When available, the Online Course format is included with the hard copy, eBook, or audio book formats!
Alzheimer’s disease (AD) is the most prevalent form of dementia, accounting for 60% - 80% of all cases. Current estimates suggest that approximately 5 million people in the United States age 65 and older have AD. Because age is the primary risk factor for AD, the number of people with AD is projected to nearly triple by 2050, reaching 13.8 million. The likelihood of rehabilitation professionals treating individuals with AD increases year by year.
This intermediate level course provides useful, pragmatic information to rehabilitation therapists to facilitate successful rehabilitation for individuals with AD. Too often, those with dementia are excluded from rehabilitation opportunities based on the assumption that they will not benefit, or they are given a brief trial of rehabilitation that does not take into consideration the special needs of this population and, as a result, do not make gains. Physical therapists who have limited knowledge of AD and other dementias often manage these individuals within the same theoretical framework and strategies with which they approach their cognitively intact clients, which may result in limited success. Existing evidence shows that the needs of individuals with AD are different than the needs of those without cognitive deficits. Observation of and respect for special considerations related to personal interaction, communication, cueing, and motor learning can substantially impact the success of rehabilitation with this population. Given the prevalence of AD in those over age 65, any rehabilitation professional working with older adults is likely to work with patients with dementia. Physical therapists who address the unique needs of this population will have greater success in their rehabilitation efforts, and their patients will reap the benefits of their knowledge and skill.
This course offers an overview of AD and its medical management, practical information on optimal interactions with individuals with AD, research findings related to motor learning in this population, existing evidence on rehabilitation with individuals with AD, and strategies to facilitate successful outcomes.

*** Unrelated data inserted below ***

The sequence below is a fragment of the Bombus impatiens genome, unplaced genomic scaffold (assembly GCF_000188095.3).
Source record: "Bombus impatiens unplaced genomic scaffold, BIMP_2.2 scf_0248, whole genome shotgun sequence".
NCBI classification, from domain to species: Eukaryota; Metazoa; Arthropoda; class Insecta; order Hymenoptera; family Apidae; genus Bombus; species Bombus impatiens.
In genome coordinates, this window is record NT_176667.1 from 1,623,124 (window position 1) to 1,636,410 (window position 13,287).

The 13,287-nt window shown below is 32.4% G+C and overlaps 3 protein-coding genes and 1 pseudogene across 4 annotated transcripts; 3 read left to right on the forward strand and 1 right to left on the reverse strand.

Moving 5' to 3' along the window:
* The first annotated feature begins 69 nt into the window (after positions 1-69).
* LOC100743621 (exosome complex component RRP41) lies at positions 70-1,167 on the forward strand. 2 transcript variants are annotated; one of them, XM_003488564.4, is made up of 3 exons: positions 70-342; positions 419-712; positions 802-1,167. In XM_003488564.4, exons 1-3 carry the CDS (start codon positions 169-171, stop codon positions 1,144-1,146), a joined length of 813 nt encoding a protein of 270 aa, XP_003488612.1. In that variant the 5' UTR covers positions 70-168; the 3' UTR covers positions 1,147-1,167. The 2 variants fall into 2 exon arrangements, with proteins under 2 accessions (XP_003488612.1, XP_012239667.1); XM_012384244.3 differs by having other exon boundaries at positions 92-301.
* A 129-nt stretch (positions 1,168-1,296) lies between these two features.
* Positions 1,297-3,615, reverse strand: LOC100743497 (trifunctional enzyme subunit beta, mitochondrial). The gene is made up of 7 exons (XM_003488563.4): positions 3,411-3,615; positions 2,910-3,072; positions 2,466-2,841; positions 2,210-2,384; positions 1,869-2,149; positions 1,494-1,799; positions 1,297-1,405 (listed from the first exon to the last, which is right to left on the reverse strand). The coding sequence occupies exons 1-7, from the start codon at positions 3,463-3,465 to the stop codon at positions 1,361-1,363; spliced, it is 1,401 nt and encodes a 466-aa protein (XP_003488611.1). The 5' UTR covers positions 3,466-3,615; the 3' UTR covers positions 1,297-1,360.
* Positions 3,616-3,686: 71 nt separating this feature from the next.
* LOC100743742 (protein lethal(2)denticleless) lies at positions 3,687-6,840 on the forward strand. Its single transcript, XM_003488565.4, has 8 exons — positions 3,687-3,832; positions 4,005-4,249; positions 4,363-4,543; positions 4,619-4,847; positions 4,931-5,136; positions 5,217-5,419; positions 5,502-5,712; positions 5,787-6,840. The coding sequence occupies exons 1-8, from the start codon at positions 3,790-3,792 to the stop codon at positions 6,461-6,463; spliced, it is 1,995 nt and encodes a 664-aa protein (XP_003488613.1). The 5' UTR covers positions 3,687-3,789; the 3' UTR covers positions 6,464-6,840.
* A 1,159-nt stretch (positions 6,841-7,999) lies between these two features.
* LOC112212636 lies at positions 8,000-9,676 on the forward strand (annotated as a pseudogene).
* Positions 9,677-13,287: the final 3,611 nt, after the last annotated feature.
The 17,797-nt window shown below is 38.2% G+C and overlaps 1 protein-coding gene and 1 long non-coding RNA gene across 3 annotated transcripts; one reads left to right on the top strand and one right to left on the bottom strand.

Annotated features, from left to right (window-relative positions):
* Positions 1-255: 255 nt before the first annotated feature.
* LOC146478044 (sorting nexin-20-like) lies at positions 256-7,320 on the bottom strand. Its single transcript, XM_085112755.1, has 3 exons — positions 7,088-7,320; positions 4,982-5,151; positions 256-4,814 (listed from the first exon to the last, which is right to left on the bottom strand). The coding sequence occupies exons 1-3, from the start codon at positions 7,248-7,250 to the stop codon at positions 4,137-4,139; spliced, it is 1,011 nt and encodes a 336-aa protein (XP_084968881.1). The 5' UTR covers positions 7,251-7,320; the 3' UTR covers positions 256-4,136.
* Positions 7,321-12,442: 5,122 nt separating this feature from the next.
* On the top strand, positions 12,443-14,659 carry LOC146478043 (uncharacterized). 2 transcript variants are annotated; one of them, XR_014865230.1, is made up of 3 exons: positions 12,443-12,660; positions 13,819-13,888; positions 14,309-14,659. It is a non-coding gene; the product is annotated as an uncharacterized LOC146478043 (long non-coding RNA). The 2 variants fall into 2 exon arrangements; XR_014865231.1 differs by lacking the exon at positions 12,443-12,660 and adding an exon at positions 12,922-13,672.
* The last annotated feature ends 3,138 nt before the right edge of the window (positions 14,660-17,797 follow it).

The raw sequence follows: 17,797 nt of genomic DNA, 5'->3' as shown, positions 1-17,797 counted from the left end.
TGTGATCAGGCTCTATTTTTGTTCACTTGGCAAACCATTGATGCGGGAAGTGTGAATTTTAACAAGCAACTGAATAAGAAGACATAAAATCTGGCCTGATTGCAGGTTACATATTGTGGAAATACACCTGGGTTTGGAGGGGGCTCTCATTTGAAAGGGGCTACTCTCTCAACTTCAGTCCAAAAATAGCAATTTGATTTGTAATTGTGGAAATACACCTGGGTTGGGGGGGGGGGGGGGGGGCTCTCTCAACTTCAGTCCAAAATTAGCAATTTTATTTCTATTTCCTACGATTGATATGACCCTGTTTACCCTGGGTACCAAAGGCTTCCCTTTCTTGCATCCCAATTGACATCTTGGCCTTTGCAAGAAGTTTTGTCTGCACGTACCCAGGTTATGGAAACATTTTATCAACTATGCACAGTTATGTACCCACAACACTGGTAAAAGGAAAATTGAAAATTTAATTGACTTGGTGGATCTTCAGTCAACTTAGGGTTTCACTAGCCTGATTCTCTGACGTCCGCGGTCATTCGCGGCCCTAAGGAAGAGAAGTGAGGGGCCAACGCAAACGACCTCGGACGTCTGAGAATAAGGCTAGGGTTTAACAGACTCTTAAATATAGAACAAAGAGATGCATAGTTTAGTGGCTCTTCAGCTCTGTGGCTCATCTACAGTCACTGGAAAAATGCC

This activity is provided by the Texas Board of Physical Therapy Examiners Accredited Provider #1611021TX and meets continuing competence requirements for PT & PTA license renewal in Texas.
California PTs & PTAs – Approved by the Physical Therapy Board of California through Net Education Design, Inc., an agency recognized by the board to approved courses that meet Physical Therapy Regulations 1399.96.
Florida PTs & PTAs - Approved by the Florida Physical Therapy Association (FPTA) approval #CE16-25865. Approval of this course does not necessarily imply FPTA supports the views of the presenter or the sponsors.
- Define Alzheimer’s disease and other neurocognitive disorders.
- Describe the brain changes, stages, etiology, and risk factors of Alzheimer’s disease.
- Identify diagnostic methods used with individuals who have Alzheimer’s disease.
- Describe pharmacological interventions and domains of care management for Alzheimer’s disease.
- Describe movement disorders associated with Alzheimer’s disease and the principles for facilitating motor learning and optimizing interactions with individuals who have Alzheimer’s disease.
- Describe evidence-based rehabilitation interventions for individuals with Alzheimer’s disease and appropriate outcome measures.
Julie D. Ries, PhD, PT, is a physical therapist and educator with a special interest in Alzheimer’s disease. She received her BS degree in physical therapy from Quinnipiac College in Hamden, Connecticut, her MA degree in education and human development from George Washington University in Washington, DC, and her PhD in physical therapy with a focus on geriatrics from Nova Southeastern University in Fort Lauderdale, Florida. Dr. Ries is currently associate professor of physical therapy at Marymount University in Arlington, Virginia. Her research related to individuals with Alzheimer’s disease has included the methodological study of outcome measures and the study of the impact of balance training. She has shared her research findings and her passion for rehabilitation through national professional presentations and peer-reviewed publications. She is an active volunteer and speaker for the Alzheimer’s Association.
- Courses must be completed within one (1) year of the date of purchase.
- You must score 75% or higher on the final exam and complete the course evaluation to pass this course and receive a certificate of completion.
- Through our review processes, Western Schools ensures that the course content is presented in a balanced, unbiased manner and is free from commercial influence. It is Western Schools’ policy not to accept commercial support.
- All persons involved in the planning and development of this course have disclosed no relevant financial relationships or other conflicts of interest related to the course content.
- There are no prerequisites for this course.